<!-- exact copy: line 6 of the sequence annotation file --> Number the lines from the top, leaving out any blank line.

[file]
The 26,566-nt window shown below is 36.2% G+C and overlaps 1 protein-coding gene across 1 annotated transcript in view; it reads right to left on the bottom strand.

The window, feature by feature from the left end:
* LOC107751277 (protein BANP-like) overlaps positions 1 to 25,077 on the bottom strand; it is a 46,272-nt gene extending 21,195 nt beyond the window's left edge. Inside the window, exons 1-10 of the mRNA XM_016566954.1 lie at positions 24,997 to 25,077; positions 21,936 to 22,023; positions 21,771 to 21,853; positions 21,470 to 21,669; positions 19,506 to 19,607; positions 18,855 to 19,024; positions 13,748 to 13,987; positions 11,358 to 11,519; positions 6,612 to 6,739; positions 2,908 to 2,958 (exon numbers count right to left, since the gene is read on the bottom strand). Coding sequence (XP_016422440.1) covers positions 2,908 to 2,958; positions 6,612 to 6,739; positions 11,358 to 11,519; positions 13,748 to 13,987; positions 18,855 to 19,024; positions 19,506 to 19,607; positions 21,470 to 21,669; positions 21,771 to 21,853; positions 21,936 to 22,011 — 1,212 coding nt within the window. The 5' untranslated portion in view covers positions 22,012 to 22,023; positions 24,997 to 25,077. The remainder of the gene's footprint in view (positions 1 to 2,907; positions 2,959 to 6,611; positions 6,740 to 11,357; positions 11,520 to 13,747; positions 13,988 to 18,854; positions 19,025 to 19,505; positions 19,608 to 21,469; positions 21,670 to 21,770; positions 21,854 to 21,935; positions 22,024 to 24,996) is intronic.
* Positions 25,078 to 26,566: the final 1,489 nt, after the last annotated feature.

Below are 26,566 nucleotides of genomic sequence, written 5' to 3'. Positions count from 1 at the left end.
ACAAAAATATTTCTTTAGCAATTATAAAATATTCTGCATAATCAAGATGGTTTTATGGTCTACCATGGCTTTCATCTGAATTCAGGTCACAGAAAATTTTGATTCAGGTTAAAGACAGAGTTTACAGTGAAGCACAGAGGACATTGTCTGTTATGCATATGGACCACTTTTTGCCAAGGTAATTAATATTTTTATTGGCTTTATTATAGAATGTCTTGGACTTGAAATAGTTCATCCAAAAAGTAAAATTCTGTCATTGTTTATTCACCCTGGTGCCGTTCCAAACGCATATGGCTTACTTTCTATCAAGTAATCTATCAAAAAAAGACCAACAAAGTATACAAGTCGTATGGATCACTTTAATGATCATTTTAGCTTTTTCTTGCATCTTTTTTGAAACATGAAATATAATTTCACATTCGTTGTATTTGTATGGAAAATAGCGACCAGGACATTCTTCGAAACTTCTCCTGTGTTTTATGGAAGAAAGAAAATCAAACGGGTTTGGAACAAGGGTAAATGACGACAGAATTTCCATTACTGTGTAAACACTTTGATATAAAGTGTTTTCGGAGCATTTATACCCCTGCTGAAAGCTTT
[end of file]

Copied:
ACAAAAATATTTCTTTAGCAATTATAAAATATTCTGCATAATCAAGATGGTTTTATGGTCTACCATGGCTTTCATCTGAATTCAGGTCACAGAAAATTTTGATTCAGGTTAAAGACAGAGTTTACAGTGAAGCACAGAGGACATTGTCTGTTATGCATATGGACCACTTTTTGCCAAGGTAATTAATATTTTTATTGGCTTTATTATAGAATGTCTTGGACTTGAAATAGTTCATCCAAAAAGTAAAATTCTGTCATTGTTTATTCACCCTGGTGCCGTTCCAAACGCATATGGCTTACTTTCTATCAAGTAATCTATCAAAAAAAGACCAACAAAGTATACAAGTCGTATGGATCACTTTAATGATCATTTTAGCTTTTTCTTGCATCTTTTTTGAAACATGAAATATAATTTCACATTCGTTGTATTTGTATGGAAAATAGCGACCAGGACATTCTTCGAAACTTCTCCTGTGTTTTATGGAAGAAAGAAAATCAAACGGGTTTGGAACAAGGGTAAATGACGACAGAATTTCCATTACTGTGTAAACACTTTGATATAAAGTGTTTTCGGAGCATTTATACCCCTGCTGAAAGCTTT